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King County Executive
Dow Constantine

Joint planning of region's bus and rail will create efficiencies and enable future service expansion


King County Executive and Sound Transit Board Chair Dow Constantine today acted to change the way local and regional transit agencies do business by increasing joint planning and integration to create greater operating efficiencies and enable future service expansion.


Sound Transit executive orderKing County Executive and Sound Transit Board Chair Dow Constantine acted to change the way local and regional transit agencies do business by increasing joint planning and integration to create greater operating efficiencies and enable future service expansion.

“It is essential for transit agencies with overlapping jurisdictions to fully integrate their services, and provide them to the public as efficiently as possible,” said Constantine. “Long term, our transportation future requires both adequate revenue and continuous innovation to expand service. This initiative advances the innovation half of that equation.”

As County Executive, Constantine signed an Executive Order (pictured at right) directing the King County Department of Transportation to work in concert with Sound Transit on joint planning of bus service and full integration of buses and rail. As Chair of the Sound Transit Board, he will submit a companion motion for consideration on June 26.

Taken together, the measures call for:
  • Integrating bus and rail service to make full use of the significantly greater operating speeds, reliability and capacity of rail and RapidRide.
  • Putting savings into improving local service and regional connections – setting the stage for the start-up of University Link service from downtown Seattle to Capitol Hill and the University of Washington in early 2016.
  • Maximizing efficiency by accelerating the full coordination of scheduling, operations, maintenance, administration, transparency, and accountability measures.
  • Keeping a focus on equity, sustainability, and serving transit-dependent populations.
  • Optimizing coordinated planning for major transit hubs to ensure seamless access to all modes of transportation.
  • Further integrating rider information tools, such as online trip planners.
  • Integrating planning with state highways, ferries, and other modes.
“Ensuring that our diverse, multimodal transit system can effectively and efficiently move people across the Puget Sound region requires regional leadership, and this is a great example of that,” said Pierce County Executive Pat McCarthy. “As our population grows, we must continue coordinating our services for greater efficiency and better customer service.”

“As central Puget Sound continues to grow, we must work together to improve the way we provide transportation options across the region,” said Snohomish County Executive John Lovick. “I applaud Executive Constantine’s effort to coordinate regional transit service.”

Metro bus
Sounder train
Increased efficiencies
Avoiding redundant services has particularly high potential to expand the reach and effectiveness of transit service. For example, when Northgate Link opens in 2021, directing bus routes to connect with light rail at the new Northgate and Roosevelt stations will keep riders out of some of the region’s worst congestion. Instead, they can take advantage of light rail that operates every six minutes during rush hour with highly reliable travel times of 14 minutes or less.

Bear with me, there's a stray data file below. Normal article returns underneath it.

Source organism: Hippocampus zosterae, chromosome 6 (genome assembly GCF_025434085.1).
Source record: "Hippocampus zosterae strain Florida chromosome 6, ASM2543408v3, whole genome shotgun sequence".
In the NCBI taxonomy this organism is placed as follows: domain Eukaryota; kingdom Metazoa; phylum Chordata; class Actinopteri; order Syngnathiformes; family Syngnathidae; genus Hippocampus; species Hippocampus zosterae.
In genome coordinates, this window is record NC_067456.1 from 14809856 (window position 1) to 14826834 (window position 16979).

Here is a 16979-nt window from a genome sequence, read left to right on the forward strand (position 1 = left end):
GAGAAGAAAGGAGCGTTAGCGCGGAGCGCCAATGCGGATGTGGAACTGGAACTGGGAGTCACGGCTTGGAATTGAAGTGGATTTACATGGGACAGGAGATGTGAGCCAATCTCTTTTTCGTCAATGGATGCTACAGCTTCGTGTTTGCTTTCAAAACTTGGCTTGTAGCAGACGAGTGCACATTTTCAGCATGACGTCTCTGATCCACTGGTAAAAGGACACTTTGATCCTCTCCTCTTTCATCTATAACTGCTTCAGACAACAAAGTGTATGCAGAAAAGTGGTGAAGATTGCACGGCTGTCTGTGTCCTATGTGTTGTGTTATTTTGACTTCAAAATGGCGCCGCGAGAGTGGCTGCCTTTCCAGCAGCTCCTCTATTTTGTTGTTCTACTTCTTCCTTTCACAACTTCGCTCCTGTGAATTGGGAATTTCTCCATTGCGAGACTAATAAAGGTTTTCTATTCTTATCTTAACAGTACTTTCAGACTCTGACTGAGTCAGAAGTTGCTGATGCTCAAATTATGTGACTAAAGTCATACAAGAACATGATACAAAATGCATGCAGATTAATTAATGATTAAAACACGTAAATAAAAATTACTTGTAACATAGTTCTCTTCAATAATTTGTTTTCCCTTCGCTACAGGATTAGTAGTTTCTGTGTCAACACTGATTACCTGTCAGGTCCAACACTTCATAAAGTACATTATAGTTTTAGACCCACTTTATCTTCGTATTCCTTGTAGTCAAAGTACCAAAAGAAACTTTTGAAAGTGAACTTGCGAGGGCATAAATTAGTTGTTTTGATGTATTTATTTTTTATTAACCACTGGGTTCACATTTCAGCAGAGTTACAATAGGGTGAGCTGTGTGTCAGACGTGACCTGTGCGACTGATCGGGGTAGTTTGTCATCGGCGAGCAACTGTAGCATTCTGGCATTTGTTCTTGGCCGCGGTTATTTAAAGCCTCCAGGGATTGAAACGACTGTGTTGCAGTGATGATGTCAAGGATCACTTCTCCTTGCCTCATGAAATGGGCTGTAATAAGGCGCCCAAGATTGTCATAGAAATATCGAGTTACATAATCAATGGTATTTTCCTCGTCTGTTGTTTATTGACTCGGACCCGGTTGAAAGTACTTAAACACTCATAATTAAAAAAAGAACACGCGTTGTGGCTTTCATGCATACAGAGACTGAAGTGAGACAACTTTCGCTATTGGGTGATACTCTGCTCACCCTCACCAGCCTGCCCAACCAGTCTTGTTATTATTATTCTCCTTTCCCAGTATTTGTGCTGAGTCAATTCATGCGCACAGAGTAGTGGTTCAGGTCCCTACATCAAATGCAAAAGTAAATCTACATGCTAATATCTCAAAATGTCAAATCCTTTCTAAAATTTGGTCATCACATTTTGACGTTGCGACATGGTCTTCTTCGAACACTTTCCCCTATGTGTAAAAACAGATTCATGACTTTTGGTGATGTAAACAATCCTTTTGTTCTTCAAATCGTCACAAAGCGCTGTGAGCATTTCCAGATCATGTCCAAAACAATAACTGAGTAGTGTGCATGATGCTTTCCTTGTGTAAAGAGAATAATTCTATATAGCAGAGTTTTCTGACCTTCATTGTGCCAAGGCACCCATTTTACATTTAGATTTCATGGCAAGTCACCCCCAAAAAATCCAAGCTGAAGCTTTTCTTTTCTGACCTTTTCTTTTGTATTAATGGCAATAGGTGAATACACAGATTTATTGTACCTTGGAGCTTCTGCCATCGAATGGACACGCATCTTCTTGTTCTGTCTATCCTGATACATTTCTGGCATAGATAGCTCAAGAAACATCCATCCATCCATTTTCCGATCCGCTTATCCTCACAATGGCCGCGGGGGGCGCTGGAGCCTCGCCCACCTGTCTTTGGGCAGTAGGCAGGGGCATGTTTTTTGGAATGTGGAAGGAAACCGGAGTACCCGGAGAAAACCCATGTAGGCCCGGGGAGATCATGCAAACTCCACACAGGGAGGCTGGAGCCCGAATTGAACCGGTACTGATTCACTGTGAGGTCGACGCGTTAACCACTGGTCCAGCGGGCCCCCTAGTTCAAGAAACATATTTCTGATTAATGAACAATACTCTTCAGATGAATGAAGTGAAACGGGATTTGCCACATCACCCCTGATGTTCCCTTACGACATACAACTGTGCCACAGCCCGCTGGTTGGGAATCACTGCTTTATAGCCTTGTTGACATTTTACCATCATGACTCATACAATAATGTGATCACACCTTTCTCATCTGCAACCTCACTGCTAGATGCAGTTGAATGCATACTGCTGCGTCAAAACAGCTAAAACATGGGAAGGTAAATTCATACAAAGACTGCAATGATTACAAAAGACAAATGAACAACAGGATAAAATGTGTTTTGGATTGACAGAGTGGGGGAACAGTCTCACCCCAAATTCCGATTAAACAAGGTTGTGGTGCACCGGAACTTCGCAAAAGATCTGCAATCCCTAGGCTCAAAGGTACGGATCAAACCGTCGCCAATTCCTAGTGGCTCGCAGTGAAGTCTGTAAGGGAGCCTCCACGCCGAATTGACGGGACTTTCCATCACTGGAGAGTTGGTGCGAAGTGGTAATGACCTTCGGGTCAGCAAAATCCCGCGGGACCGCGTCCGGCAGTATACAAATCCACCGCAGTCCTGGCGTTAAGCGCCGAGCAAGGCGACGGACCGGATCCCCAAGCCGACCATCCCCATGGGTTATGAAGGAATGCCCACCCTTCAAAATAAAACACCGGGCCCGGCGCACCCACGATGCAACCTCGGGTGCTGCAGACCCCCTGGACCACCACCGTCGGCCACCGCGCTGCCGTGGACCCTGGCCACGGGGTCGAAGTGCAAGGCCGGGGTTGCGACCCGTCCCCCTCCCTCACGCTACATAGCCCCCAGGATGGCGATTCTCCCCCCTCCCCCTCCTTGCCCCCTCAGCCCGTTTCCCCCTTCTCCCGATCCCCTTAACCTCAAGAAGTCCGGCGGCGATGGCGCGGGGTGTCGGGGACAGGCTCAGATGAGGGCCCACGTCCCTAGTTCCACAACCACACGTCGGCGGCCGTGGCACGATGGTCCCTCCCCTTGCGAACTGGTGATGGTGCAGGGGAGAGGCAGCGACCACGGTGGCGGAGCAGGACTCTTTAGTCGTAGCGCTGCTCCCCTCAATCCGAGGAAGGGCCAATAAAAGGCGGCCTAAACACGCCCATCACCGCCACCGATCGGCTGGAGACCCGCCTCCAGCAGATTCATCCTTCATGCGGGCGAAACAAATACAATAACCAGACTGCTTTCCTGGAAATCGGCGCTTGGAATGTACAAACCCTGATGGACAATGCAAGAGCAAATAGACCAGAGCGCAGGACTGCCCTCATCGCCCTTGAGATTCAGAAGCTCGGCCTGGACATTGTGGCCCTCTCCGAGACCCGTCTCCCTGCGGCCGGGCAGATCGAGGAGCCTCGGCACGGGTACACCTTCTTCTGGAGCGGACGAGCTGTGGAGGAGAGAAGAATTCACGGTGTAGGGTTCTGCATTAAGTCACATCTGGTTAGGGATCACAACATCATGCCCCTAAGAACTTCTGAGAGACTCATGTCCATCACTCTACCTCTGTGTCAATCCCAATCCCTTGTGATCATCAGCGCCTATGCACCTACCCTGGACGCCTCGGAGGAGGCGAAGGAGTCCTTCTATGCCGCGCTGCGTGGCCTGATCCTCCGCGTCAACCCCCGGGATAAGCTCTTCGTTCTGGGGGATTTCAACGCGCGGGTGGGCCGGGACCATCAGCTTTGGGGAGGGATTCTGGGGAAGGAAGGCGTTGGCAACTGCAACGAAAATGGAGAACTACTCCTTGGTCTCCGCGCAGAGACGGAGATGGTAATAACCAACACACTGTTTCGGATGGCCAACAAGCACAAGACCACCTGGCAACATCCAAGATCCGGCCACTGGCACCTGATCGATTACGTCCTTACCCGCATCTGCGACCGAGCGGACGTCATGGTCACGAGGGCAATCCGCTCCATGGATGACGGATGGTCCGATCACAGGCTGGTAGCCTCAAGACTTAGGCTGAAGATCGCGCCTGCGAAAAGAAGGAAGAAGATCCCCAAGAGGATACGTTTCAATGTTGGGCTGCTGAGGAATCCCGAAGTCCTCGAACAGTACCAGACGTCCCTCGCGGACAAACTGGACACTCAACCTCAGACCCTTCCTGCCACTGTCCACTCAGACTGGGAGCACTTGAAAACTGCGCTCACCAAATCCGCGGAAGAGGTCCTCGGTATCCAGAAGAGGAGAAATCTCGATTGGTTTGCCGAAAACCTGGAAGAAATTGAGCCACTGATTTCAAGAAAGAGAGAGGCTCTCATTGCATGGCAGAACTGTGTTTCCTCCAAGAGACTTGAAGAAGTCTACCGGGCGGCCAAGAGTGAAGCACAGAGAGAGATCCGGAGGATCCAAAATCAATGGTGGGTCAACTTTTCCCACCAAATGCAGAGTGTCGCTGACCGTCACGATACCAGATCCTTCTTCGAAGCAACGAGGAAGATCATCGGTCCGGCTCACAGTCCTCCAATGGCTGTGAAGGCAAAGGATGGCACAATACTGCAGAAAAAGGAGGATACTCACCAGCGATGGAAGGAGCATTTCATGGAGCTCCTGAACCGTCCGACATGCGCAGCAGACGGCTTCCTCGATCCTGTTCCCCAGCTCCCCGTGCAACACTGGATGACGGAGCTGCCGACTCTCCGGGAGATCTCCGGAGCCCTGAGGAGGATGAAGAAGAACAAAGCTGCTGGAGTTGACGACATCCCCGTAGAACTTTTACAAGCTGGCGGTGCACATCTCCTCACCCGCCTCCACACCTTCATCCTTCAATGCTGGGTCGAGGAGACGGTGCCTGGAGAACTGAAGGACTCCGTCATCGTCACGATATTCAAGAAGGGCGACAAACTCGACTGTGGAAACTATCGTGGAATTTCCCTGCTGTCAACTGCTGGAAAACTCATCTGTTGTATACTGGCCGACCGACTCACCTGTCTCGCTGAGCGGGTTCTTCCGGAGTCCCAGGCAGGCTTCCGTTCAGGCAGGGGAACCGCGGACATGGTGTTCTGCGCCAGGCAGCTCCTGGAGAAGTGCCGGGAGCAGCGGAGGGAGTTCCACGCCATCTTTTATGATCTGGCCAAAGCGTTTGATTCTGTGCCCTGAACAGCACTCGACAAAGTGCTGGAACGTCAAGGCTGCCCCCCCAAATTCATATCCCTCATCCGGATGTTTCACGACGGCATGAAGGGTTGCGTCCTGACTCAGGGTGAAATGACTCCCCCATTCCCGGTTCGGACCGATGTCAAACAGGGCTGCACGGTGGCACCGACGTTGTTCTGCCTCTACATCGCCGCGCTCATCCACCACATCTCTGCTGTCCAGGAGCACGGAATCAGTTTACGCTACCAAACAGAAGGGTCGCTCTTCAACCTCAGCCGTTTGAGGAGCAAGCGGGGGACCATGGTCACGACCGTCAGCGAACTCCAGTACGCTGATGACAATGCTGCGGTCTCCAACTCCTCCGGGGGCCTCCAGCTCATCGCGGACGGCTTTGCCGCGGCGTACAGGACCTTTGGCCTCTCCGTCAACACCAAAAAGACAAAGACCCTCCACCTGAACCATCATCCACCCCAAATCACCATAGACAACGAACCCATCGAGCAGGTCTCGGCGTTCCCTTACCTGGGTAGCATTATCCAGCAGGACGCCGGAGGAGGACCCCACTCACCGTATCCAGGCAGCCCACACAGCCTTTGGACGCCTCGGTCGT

“At the end of the day, the public wants all of our transit agencies to work efficiently as an integrated system,” said Everett City Councilmember Paul Roberts, vice-chair of the Sound Transit Board. “This is an important step to continuing our commitment to make transit agencies more efficient, by working together and integrating our planning efforts.”

"I fully support an integrated regional transit system where all transit agencies work together to achieve operating efficiencies and cost-saving wherever possible,” said Issaquah Mayor Fred Butler, chair of the Sound Transit Capital Budget Committee.

Better integration
Metro and Sound Transit already jointly operate rail and bus services in the Downtown Seattle Transit Tunnel, collaborate to deliver the regional ORCA fare system with more than 400,000 daily transactions, and conduct community outreach in concert with system planning. The agencies successfully built new transit ridership by integrating Metro buses, RapidRide and Sound Transit trains with the 2009 start of Link service.

Sound Transit also contracts with Metro to operate Link Light Rail and ST Express bus services, and the agencies work together to manage more than 25,000 park-and-ride spaces, transit centers, and rail facilities throughout King County. The initiative will not change the responsibility of each governing body to maintain accountability to its own taxpayers.

Next steps
Constantine said he expects staff at Sound Transit and Metro to present an integration report with conclusions and recommendations by September. Those plans will address the implementation of Metro service reductions and restructures this fall and in 2015, and the start-up of University Link service in early 2016.

King County Executive
Dow Constantine
Dow constantine portrait

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